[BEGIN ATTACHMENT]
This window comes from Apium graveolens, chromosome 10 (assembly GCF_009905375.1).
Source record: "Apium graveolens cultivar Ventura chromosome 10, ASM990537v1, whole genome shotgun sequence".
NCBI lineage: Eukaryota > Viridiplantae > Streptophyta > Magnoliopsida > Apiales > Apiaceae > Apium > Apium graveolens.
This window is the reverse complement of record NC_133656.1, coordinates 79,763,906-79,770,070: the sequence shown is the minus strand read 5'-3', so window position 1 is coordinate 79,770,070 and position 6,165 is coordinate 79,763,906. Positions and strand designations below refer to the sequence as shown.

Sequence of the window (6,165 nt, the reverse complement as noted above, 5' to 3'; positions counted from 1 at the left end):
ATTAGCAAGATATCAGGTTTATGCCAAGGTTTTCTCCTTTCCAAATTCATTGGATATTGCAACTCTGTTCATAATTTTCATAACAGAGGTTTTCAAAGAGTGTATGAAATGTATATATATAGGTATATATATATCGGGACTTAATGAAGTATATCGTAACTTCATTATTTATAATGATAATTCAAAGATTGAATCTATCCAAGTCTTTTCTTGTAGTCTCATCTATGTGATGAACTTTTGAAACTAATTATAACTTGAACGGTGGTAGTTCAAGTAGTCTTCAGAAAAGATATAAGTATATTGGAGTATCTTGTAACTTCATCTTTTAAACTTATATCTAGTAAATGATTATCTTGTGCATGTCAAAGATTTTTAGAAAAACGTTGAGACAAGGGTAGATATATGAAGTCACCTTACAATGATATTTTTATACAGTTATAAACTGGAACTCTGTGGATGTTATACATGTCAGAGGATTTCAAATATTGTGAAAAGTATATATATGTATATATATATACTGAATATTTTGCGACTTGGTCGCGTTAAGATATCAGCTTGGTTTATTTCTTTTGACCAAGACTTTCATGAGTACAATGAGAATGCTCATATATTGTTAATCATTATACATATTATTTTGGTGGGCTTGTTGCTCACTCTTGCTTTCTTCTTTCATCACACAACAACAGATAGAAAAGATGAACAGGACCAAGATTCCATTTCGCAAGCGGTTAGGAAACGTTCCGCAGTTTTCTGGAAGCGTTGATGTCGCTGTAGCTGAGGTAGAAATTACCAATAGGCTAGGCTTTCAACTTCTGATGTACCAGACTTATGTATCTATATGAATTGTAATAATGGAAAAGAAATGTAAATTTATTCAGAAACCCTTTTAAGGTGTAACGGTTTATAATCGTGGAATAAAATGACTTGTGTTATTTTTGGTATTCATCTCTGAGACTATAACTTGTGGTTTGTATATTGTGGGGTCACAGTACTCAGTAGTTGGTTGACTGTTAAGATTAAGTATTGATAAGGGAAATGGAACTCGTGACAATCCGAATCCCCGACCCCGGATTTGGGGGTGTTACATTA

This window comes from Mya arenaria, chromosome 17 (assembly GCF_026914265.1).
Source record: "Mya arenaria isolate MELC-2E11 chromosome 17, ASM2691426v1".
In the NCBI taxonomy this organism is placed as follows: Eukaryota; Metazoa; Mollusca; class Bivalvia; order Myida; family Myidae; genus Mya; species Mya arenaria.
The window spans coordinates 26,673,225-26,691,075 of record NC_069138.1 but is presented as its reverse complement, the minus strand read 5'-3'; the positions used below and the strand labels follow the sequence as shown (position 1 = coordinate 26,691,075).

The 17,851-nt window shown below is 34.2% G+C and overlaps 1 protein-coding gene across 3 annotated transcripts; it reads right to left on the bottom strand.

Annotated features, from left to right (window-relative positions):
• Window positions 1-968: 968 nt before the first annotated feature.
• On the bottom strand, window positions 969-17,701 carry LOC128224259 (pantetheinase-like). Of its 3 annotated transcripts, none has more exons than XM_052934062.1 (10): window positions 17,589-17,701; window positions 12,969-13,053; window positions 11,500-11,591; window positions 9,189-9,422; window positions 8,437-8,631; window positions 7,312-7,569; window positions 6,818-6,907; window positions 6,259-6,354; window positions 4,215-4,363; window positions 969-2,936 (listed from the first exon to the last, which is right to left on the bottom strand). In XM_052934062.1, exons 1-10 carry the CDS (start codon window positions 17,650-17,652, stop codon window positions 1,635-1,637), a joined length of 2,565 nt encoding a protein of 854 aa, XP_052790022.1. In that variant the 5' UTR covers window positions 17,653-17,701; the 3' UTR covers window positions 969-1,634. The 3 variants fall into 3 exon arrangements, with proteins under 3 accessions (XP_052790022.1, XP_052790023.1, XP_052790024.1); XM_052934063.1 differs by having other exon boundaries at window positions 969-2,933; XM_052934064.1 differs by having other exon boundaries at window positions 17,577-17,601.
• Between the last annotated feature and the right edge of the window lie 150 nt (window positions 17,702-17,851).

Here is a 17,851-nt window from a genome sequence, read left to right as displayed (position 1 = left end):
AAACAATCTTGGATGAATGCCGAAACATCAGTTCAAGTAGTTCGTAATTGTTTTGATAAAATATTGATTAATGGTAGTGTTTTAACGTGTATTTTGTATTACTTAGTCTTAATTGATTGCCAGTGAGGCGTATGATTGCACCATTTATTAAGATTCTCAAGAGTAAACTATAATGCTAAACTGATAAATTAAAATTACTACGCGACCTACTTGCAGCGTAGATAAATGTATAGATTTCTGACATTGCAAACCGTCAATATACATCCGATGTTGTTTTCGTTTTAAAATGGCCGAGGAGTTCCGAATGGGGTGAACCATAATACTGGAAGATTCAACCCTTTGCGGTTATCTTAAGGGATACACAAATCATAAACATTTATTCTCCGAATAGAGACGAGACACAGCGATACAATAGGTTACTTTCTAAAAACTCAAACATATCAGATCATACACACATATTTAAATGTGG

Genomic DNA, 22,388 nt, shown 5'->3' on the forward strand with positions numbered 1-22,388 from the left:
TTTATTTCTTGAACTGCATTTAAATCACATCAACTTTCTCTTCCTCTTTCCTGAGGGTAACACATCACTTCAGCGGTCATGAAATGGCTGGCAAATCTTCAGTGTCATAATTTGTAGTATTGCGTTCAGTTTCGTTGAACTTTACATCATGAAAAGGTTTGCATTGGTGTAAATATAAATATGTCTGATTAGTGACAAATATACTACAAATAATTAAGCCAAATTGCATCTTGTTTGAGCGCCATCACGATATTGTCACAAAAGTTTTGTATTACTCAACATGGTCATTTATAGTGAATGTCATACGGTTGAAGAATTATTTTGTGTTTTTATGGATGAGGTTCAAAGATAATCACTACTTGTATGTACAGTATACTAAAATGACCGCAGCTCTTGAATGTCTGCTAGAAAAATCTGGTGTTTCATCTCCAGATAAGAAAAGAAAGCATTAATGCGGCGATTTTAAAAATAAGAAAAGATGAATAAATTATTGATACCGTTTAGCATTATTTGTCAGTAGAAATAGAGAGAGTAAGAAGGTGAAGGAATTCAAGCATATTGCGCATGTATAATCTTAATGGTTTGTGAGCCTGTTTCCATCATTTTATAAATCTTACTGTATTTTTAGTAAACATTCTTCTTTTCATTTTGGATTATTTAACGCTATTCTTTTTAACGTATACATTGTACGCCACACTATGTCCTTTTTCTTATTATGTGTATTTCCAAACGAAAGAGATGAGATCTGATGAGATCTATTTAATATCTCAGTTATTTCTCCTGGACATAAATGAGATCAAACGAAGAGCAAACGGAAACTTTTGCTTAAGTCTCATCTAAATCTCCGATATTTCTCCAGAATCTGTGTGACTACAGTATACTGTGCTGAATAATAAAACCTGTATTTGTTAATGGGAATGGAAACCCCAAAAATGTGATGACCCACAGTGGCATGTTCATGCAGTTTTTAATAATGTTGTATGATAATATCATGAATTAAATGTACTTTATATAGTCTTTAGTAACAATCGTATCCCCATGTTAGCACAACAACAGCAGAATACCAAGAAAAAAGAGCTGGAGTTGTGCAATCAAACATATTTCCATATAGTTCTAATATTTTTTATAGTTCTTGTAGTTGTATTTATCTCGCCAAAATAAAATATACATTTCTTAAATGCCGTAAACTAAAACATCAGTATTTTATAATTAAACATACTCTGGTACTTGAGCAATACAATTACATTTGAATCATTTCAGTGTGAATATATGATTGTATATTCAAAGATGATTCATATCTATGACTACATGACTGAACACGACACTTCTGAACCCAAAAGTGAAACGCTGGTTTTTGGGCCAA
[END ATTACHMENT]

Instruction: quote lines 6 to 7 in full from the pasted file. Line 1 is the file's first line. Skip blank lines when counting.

ATTAGCAAGATATCAGGTTTATGCCAAGGTTTTCTCCTTTCCAAATTCATTGGATATTGCAACTCTGTTCATAATTTTCATAACAGAGGTTTTCAAAGAGTGTATGAAATGTATATATATAGGTATATATATATCGGGACTTAATGAAGTATATCGTAACTTCATTATTTATAATGATAATTCAAAGATTGAATCTATCCAAGTCTTTTCTTGTAGTCTCATCTATGTGATGAACTTTTGAAACTAATTATAACTTGAACGGTGGTAGTTCAAGTAGTCTTCAGAAAAGATATAAGTATATTGGAGTATCTTGTAACTTCATCTTTTAAACTTATATCTAGTAAATGATTATCTTGTGCATGTCAAAGATTTTTAGAAAAACGTTGAGACAAGGGTAGATATATGAAGTCACCTTACAATGATATTTTTATACAGTTATAAACTGGAACTCTGTGGATGTTATACATGTCAGAGGATTTCAAATATTGTGAAAAGTATATATATGTATATATATATACTGAATATTTTGCGACTTGGTCGCGTTAAGATATCAGCTTGGTTTATTTCTTTTGACCAAGACTTTCATGAGTACAATGAGAATGCTCATATATTGTTAATCATTATACATATTATTTTGGTGGGCTTGTTGCTCACTCTTGCTTTCTTCTTTCATCACACAACAACAGATAGAAAAGATGAACAGGACCAAGATTCCATTTCGCAAGCGGTTAGGAAACGTTCCGCAGTTTTCTGGAAGCGTTGATGTCGCTGTAGCTGAGGTAGAAATTACCAATAGGCTAGGCTTTCAACTTCTGATGTACCAGACTTATGTATCTATATGAATTGTAATAATGGAAAAGAAATGTAAATTTATTCAGAAACCCTTTTAAGGTGTAACGGTTTATAATCGTGGAATAAAATGACTTGTGTTATTTTTGGTATTCATCTCTGAGACTATAACTTGTGGTTTGTATATTGTGGGGTCACAGTACTCAGTAGTTGGTTGACTGTTAAGATTAAGTATTGATAAGGGAAATGGAACTCGTGACAATCCGAATCCCCGACCCCGGATTTGGGGGTGTTACATTA

This window comes from Mya arenaria, chromosome 17 (assembly GCF_026914265.1).